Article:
Getting C-compatible structs in Go with and for cgo

August 30, 2015

Suppose, not entirely hypothetically, that you're writing a package to connect Go up to something that will provide it blobs of memory that are C structs. These structs might be the results of making system calls or they might be just informational things that a library provides you. In either case you'd like to pass these structs on to users of your package so they can do things with them. Within your package you can use the cgo provided C.<whatever> types directly. But this is a bit annoying (they don't have native Go types for things like integers, which makes interacting with regular Go code a mess of casts) and it doesn't help other code that imports your package. So you need native Go structs, somehow.

One way is to manually define your own Go version of the C struct. This has two drawbacks; it's tedious (and potentially error-prone), and it doesn't guarantee that you'll wind up with exactly the same memory layout that C has (the latter is often but not always important). Fortunately there is a better approach, and that is to use cgo's -godefs functionality to more or less automatically generate struct declarations for you. The result isn't always perfect but it will probably get you most of the way.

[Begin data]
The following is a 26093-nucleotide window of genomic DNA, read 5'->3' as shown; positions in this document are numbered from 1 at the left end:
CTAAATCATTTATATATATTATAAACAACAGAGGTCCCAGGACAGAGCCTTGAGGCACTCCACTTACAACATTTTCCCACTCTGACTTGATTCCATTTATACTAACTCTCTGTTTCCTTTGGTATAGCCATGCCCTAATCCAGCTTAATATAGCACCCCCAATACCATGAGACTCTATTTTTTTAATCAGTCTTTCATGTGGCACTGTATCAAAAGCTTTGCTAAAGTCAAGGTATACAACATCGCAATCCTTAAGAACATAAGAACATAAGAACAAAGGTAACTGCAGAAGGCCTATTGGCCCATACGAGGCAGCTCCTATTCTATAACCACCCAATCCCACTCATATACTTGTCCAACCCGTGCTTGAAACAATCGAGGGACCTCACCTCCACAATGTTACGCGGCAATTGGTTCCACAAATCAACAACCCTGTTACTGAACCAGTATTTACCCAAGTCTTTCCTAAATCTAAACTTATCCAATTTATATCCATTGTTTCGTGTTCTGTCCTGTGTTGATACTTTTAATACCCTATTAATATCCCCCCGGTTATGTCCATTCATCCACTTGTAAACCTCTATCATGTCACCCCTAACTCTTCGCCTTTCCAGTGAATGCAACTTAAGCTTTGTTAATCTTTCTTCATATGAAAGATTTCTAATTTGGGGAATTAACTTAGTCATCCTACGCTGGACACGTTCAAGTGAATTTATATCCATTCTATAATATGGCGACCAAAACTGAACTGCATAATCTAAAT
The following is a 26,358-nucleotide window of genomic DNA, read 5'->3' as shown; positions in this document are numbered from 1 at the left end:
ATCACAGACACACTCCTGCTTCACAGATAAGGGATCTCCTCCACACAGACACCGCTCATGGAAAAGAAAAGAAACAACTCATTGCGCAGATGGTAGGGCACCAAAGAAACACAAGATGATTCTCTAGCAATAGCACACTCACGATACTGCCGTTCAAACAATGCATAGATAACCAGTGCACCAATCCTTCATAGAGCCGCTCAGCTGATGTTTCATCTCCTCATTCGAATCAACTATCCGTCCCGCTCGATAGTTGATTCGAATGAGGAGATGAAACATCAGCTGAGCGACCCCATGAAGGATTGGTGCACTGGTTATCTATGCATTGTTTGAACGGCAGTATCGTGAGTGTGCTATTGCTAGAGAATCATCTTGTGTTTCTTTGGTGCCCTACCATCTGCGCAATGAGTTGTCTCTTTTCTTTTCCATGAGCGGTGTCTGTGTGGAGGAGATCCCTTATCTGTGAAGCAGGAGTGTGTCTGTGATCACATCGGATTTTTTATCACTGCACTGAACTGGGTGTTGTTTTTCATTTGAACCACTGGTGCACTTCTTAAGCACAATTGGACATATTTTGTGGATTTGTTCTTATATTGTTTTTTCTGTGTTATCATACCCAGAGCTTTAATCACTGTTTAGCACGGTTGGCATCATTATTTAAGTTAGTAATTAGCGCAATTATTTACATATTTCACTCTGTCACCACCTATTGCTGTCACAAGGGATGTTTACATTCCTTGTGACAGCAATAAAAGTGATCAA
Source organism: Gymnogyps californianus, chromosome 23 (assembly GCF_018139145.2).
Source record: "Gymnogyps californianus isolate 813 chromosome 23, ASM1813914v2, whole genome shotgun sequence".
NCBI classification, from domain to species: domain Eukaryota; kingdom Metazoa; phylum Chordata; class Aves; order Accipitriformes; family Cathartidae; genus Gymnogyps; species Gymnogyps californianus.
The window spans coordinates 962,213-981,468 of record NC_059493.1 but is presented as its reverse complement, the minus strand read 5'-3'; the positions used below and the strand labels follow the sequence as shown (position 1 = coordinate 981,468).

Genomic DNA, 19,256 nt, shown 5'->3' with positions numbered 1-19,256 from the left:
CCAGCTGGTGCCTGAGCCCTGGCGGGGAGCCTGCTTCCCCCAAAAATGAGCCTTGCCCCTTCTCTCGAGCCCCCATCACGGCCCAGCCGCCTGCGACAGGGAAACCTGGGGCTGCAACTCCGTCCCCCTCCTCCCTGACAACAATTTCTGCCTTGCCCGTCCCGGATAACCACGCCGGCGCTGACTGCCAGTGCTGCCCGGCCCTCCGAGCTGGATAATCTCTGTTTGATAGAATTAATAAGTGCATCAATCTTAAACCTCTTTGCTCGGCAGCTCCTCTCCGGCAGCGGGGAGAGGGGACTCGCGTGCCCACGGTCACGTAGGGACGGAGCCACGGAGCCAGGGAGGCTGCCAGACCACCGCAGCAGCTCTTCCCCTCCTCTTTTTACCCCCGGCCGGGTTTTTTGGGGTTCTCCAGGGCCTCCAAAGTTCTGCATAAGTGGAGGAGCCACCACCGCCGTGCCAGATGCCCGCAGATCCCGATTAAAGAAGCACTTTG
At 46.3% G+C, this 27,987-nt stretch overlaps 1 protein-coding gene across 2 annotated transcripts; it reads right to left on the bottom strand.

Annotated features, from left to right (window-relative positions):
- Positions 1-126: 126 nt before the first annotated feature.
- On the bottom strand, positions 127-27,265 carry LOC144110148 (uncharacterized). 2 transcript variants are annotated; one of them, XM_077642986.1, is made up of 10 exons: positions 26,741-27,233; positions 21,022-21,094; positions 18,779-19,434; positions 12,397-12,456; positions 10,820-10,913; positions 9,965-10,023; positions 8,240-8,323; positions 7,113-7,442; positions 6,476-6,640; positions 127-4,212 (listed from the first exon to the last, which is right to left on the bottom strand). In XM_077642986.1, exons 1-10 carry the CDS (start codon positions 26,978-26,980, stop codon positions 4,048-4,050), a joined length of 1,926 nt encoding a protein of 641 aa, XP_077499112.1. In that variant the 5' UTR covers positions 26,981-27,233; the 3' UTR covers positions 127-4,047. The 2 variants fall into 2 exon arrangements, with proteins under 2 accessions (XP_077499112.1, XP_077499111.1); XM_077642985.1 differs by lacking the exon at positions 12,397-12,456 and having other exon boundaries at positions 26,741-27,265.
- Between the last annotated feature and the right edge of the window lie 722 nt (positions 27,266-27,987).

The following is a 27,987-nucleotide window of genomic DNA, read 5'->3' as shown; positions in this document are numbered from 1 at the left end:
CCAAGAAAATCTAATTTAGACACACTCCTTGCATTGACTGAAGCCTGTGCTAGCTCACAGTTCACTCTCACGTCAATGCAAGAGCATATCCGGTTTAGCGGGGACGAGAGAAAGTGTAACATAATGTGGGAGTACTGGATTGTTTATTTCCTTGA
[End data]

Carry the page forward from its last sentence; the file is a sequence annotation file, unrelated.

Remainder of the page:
The starting point for -godefs is a cgo Go source file that declares some Go types as being some C types. For example:

// +build ignore
package kstat
// #include <kstat.h>
import "C"

type IO C.kstat_io_t
type Sysinfo C.sysinfo_t

const Sizeof_IO = C.sizeof_kstat_io_t
const Sizeof_SI = C.sizeof_sysinfo_t

(The consts are useful for paranoid people so you can later cross-check the unsafe.Sizeof() of your Go types against the size of the C types.)

If you run 'go tool cgo -godefs <file>.go', it will print out to standard output a bunch of standard Go type definitions with exported fields and everything. You can then save this into a file and use it. If you think the C types may change, you should leave the generated file alone so you won't have a bunch of pain if you have to regenerate it; if the C types are basically fixed, you can annotate the generated output with eg godoc comments. Cgo worries about matching types and it will also insert padding where it existed in the original C struct.

(I don't know what it does if the original C struct is impossible to reconstruct in Go, for instance if Go requires padding where C doesn't. Hopefully it complains. This hope is one reason you may want to check those sizeofs afterwards.)

The big -godefs limitation is the same limitation as cgo has in general: it has no real support for C unions, since Go doesn't have them. If your C struct has unions, you're on your own to figure out how to deal with them; I believe cgo translates them as appropriate sized uint8 arrays, which is not too useful to actually access the contents.

There are two wrinkles here. Suppose you have one struct type that embeds another struct type:

struct cpu_stat {
   struct cpu_sysinfo  cpu_sysinfo;
   struct cpu_syswait  cpu_syswait;